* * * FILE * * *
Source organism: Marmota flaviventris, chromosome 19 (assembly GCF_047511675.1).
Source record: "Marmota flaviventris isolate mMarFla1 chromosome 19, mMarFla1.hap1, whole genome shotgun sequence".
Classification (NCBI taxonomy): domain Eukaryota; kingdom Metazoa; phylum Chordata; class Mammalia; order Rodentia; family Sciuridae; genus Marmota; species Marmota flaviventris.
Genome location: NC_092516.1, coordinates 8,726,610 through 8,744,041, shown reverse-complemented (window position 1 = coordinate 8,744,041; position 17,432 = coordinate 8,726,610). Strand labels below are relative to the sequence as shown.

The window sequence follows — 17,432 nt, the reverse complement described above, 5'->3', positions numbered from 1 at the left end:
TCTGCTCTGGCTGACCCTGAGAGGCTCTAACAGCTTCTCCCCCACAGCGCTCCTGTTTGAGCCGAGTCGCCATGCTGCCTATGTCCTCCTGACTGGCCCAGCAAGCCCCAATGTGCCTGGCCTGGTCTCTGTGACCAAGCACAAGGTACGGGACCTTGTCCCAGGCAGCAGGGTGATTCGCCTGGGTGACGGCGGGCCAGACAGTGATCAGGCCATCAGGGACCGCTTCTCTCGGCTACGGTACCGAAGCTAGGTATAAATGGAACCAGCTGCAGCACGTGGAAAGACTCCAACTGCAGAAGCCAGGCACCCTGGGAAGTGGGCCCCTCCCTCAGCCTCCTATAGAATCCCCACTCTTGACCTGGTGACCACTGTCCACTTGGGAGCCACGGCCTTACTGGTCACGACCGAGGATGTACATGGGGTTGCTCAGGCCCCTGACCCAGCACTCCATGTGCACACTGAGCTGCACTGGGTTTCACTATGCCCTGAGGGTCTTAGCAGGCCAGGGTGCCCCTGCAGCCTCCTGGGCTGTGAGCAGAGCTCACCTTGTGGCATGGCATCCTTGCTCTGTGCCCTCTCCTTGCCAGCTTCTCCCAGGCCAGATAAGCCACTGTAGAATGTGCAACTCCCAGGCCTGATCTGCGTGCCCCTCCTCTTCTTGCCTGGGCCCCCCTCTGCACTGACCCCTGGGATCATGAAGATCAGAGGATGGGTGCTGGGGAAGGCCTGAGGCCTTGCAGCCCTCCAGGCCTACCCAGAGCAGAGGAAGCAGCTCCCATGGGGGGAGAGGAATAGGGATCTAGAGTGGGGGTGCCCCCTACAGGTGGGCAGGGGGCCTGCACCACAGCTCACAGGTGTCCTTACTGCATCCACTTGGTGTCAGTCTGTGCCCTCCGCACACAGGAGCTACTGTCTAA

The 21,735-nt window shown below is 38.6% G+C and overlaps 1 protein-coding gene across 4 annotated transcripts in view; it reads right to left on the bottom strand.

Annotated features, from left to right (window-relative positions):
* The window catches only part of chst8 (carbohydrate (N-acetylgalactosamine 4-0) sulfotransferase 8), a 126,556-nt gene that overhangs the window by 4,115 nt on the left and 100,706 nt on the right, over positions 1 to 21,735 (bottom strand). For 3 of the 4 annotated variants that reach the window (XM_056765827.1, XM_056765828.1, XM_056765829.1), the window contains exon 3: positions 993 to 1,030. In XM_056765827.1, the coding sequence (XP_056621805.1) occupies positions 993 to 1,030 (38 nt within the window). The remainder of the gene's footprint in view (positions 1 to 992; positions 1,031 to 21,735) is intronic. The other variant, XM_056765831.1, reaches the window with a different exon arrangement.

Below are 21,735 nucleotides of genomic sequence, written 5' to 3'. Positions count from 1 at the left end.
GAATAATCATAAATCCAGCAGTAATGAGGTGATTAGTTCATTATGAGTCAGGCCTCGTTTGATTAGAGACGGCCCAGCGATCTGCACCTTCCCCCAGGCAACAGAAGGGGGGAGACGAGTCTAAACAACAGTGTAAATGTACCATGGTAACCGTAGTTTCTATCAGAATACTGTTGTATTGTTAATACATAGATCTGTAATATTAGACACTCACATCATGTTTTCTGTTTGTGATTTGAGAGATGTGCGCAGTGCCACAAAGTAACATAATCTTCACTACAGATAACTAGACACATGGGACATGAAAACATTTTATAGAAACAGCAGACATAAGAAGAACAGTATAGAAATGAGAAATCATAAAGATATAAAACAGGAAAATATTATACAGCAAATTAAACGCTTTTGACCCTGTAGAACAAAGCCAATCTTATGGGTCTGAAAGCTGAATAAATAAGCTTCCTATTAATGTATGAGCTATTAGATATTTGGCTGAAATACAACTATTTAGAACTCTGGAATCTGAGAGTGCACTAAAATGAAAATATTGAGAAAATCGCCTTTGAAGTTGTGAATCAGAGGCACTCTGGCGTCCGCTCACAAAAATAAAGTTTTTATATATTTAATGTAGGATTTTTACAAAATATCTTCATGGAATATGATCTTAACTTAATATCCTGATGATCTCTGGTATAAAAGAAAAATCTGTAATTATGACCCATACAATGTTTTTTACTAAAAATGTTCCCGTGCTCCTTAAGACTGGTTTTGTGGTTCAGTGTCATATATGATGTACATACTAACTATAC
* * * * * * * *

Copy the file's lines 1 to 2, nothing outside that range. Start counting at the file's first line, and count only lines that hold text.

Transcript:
Source organism: Marmota flaviventris, chromosome 19 (assembly GCF_047511675.1).
Source record: "Marmota flaviventris isolate mMarFla1 chromosome 19, mMarFla1.hap1, whole genome shotgun sequence".